HealthLawProf Blog

Editor: Katharine Van Tassel
Case Western Reserve University School of Law

Sunday, February 27, 2005

Drug Ads

If you are still recovering from the news that some of the drug advisors that voted to keep various cox-2 drugs on the market also had ties to the pharmaceutical industry, well, you should brace yourself for yet another pharma story . . . .

According to Science Daily, a UCLA study uncovered the fact that nearly 1/3 of drug ads in medical journals did not contain references supporting medical claims.   The researchers explained their reasons for conducting such a study in addition to their findings.  Science Daily reports,

"Previous studies have shown that physicians' drug prescribing is influenced by pharmaceutical ads. We wanted to see what documents were being used to substantiate the claims and how accessible these were to physicians who may want to verify the research findings," said lead author Dr. Richelle Cooper, assistant clinical professor, Division of Emergency Medicine, David Geffen School of Medicine at UCLA.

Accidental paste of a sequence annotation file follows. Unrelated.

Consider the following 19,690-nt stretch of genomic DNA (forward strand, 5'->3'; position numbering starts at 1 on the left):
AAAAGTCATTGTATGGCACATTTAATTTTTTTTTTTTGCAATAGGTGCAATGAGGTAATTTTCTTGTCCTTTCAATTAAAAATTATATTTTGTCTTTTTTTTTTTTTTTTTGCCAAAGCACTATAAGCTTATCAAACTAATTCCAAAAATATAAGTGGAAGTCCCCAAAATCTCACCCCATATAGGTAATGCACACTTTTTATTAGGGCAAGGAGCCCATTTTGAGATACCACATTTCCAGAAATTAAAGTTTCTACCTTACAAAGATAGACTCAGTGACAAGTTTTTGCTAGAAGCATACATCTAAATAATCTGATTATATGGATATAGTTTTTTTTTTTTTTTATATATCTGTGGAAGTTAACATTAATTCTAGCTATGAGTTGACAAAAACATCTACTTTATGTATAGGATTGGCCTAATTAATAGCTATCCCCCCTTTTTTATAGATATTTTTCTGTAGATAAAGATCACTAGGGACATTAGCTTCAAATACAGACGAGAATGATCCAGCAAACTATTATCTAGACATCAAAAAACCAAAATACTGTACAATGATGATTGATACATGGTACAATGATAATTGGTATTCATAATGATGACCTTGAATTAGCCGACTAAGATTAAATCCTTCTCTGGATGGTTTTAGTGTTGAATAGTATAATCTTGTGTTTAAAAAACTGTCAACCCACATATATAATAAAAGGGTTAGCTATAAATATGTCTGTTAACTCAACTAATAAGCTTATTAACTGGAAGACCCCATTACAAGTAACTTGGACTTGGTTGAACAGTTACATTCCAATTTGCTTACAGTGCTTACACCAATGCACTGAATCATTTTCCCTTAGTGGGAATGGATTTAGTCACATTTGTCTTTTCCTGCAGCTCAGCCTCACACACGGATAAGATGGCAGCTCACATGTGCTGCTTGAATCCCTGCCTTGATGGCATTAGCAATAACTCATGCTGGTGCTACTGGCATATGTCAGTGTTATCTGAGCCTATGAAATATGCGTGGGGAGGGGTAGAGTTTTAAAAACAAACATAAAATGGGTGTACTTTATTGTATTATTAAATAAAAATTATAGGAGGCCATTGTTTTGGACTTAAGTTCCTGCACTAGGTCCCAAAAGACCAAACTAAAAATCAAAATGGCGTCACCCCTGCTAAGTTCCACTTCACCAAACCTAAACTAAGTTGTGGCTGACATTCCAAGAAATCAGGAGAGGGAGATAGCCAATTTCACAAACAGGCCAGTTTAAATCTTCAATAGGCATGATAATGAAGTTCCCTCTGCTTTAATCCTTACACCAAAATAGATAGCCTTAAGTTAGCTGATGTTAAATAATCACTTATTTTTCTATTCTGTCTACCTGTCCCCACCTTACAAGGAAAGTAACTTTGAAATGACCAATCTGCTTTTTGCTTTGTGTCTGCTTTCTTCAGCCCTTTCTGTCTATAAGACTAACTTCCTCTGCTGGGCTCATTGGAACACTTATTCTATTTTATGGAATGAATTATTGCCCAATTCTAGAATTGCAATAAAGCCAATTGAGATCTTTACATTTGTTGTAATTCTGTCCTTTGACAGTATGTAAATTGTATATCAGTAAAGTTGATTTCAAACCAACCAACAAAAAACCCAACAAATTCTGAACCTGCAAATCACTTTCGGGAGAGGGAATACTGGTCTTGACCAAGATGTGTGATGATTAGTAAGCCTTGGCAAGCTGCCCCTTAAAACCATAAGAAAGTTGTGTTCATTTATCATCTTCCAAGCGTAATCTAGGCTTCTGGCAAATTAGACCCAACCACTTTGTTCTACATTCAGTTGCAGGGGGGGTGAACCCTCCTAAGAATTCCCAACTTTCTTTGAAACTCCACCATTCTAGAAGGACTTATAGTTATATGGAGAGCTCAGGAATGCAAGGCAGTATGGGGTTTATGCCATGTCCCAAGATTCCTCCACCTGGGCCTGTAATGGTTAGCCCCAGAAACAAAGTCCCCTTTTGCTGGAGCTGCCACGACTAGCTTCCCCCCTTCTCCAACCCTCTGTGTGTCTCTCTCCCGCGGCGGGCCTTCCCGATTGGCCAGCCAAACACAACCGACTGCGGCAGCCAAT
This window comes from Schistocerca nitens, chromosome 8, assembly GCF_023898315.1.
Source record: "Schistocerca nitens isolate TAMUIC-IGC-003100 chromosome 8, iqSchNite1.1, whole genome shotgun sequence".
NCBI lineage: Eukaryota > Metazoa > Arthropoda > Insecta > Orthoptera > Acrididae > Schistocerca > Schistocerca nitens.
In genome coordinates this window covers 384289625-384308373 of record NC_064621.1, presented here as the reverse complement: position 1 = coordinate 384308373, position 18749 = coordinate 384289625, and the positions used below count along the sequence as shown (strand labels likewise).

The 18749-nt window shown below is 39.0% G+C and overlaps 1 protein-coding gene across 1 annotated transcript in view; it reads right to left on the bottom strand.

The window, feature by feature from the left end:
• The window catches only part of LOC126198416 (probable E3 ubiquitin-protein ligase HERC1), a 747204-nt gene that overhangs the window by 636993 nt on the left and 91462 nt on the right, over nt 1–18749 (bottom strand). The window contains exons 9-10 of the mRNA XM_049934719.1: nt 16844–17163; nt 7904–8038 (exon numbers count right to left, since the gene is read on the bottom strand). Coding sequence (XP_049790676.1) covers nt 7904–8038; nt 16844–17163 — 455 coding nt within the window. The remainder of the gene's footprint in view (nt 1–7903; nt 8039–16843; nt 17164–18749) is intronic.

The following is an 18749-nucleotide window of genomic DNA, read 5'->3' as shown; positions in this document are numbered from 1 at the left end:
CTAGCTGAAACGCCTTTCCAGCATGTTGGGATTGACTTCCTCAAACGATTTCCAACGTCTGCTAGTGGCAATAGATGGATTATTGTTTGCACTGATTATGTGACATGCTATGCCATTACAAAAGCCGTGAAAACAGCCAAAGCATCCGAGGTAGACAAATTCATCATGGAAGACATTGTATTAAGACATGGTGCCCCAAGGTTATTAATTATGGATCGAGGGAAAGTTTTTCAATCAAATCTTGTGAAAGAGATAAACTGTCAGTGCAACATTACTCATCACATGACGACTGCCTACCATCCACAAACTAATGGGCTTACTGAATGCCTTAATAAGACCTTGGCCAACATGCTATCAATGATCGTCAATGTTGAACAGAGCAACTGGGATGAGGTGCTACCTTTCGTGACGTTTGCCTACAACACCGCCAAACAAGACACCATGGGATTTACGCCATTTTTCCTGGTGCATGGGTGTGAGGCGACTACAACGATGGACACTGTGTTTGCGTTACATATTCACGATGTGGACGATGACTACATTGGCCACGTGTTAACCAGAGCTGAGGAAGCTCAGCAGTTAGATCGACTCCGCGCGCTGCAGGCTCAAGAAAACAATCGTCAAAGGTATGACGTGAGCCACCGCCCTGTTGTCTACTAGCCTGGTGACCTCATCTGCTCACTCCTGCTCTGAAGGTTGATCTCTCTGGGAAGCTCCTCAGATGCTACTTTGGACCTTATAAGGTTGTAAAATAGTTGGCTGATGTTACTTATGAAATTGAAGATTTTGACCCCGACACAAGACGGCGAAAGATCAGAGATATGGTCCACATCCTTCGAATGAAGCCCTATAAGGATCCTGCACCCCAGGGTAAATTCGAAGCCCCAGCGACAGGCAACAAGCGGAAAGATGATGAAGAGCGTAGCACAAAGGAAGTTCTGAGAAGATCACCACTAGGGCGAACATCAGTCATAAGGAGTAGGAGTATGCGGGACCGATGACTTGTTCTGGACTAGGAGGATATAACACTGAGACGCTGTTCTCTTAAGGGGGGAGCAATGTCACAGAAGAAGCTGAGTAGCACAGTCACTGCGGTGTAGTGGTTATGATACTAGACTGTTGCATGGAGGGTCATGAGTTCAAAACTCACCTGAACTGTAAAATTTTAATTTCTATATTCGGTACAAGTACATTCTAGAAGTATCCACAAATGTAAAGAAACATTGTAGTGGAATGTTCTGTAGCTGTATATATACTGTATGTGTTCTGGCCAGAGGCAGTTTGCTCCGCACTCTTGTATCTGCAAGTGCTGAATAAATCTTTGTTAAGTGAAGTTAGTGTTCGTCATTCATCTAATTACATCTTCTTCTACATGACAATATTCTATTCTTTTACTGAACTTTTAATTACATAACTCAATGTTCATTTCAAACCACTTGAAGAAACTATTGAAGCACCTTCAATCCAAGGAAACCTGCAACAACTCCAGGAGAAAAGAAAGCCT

Two UCLA investigators independently reviewed 438 ads from 10 American medical journals from 1999 and also reviewed a random sample of 400 references in journal articles from the same publications for comparison.

Researchers found that out of 438 pharmaceutical ads, 126 (29 percent) offered no references in support of medical claims. The most commonly cited references in the ads included journal articles (55 percent) and data-on-file (19 percent), which is a reference to an unpublished company document. Other sources included books; prescribing information such as the Physician's Desk Reference, which annually provides information on drug usage, warnings and drug interactions; government documents; or an Internet site.

You can read the full study in Cooper RJ, Schriger DL. The availability of references and the sponsorship of original research cited in pharmaceutical advertisements. CMAJ. 2005;72: February 15. [Free full-text]

For further comments, see Majikthise, Caveat Medicus, from February 24, 2005.  She is a wonderful blogger and has some great insight into this story having worked previously as a medical writer. 

Thanks to Majikthise for this story and her illuminating comments.  [bm]

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